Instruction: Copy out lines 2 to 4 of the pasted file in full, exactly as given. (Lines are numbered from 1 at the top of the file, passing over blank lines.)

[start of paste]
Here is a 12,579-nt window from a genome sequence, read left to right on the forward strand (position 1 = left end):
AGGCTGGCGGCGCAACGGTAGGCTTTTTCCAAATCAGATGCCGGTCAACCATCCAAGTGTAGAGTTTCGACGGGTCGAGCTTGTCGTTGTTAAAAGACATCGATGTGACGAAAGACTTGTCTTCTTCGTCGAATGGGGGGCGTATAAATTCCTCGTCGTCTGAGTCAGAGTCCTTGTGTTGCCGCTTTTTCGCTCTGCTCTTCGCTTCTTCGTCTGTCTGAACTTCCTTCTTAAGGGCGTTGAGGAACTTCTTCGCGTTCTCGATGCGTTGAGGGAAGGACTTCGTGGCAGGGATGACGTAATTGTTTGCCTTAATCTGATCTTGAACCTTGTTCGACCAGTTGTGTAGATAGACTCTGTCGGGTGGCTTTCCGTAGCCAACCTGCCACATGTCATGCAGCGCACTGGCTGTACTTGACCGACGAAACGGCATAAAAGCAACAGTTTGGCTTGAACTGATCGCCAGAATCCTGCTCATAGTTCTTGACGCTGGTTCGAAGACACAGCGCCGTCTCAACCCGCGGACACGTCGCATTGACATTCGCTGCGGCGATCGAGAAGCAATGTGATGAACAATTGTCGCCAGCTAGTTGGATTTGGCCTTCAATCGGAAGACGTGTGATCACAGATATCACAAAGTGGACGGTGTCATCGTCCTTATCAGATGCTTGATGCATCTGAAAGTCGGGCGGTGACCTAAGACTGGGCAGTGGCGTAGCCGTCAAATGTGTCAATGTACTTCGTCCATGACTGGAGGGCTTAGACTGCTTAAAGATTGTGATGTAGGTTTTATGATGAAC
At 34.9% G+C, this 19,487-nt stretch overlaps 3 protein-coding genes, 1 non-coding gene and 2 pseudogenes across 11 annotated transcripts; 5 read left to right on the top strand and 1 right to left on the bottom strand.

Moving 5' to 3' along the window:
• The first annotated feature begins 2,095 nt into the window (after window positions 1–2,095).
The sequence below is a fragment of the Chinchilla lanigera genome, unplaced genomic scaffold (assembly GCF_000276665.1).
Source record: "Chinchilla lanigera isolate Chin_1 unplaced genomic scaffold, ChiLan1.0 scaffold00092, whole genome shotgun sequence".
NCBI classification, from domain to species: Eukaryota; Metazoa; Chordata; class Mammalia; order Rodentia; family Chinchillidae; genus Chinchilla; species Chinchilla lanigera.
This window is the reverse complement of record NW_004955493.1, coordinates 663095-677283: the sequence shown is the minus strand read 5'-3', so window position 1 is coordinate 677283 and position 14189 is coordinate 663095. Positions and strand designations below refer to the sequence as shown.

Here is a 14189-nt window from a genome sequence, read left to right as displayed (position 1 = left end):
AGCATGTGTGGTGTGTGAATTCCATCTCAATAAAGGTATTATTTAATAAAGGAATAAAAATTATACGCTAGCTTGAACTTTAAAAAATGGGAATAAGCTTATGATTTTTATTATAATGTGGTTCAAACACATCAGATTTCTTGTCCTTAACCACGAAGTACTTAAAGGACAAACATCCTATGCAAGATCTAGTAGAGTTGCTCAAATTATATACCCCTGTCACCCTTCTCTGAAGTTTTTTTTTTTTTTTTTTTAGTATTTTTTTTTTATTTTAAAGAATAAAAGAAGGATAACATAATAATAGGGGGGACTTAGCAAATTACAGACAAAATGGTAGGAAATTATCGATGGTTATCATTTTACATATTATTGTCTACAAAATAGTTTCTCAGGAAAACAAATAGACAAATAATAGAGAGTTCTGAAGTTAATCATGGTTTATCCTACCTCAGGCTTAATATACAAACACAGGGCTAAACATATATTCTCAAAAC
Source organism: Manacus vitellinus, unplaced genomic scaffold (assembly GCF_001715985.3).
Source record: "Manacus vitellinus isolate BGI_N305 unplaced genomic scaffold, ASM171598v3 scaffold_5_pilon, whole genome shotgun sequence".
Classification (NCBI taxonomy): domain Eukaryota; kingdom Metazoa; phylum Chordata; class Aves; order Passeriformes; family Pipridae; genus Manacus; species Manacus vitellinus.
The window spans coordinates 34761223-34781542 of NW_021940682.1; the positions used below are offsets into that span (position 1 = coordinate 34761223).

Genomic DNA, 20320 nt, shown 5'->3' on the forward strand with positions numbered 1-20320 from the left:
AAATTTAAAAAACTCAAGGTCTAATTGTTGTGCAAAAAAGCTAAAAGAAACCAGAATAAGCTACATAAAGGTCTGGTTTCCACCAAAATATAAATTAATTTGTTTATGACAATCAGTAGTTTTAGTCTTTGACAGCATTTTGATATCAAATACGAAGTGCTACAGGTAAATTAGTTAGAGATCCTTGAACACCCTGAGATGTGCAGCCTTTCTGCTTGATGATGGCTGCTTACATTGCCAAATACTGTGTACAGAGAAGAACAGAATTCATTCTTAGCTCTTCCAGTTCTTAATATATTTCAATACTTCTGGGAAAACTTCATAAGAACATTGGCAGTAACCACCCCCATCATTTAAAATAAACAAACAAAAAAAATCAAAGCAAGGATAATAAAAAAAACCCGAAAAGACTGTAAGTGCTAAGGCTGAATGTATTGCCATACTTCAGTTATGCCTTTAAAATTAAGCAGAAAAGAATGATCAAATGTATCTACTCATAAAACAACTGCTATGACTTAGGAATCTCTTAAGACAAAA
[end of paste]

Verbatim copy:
AGGCTGGCGGCGCAACGGTAGGCTTTTTCCAAATCAGATGCCGGTCAACCATCCAAGTGTAGAGTTTCGACGGGTCGAGCTTGTCGTTGTTAAAAGACATCGATGTGACGAAAGACTTGTCTTCTTCGTCGAATGGGGGGCGTATAAATTCCTCGTCGTCTGAGTCAGAGTCCTTGTGTTGCCGCTTTTTCGCTCTGCTCTTCGCTTCTTCGTCTGTCTGAACTTCCTTCTTAAGGGCGTTGAGGAACTTCTTCGCGTTCTCGATGCGTTGAGGGAAGGACTTCGTGGCAGGGATGACGTAATTGTTTGCCTTAATCTGATCTTGAACCTTGTTCGACCAGTTGTGTAGATAGACTCTGTCGGGTGGCTTTCCGTAGCCAACCTGCCACATGTCATGCAGCGCACTGGCTGTACTTGACCGACGAAACGGCATAAAAGCAACAGTTTGGCTTGAACTGATCGCCAGAATCCTGCTCATAGTTCTTGACGCTGGTTCGAAGACACAGCGCCGTCTCAACCCGCGGACACGTCGCATTGACATTCGCTGCGGCGATCGAGAAGCAATGTGATGAACAATTGTCGCCAGCTAGTTGGATTTGGCCTTCAATCGGAAGACGTGTGATCACAGATATCACAAAGTGGACGGTGTCATCGTCCTTATCAGATGCTTGATGCATCTGAAAGTCGGGCGGTGACCTAAGACTGGGCAGTGGCGTAGCCGTCAAATGTGTCAATGTACTTCGTCCATGACTGGAGGGCTTAGACTGCTTAAAGATTGTGATGTAGGTTTTATGATGAAC
At 34.9% G+C, this 19,487-nt stretch overlaps 3 protein-coding genes, 1 non-coding gene and 2 pseudogenes across 11 annotated transcripts; 5 read left to right on the top strand and 1 right to left on the bottom strand.

Moving 5' to 3' along the window: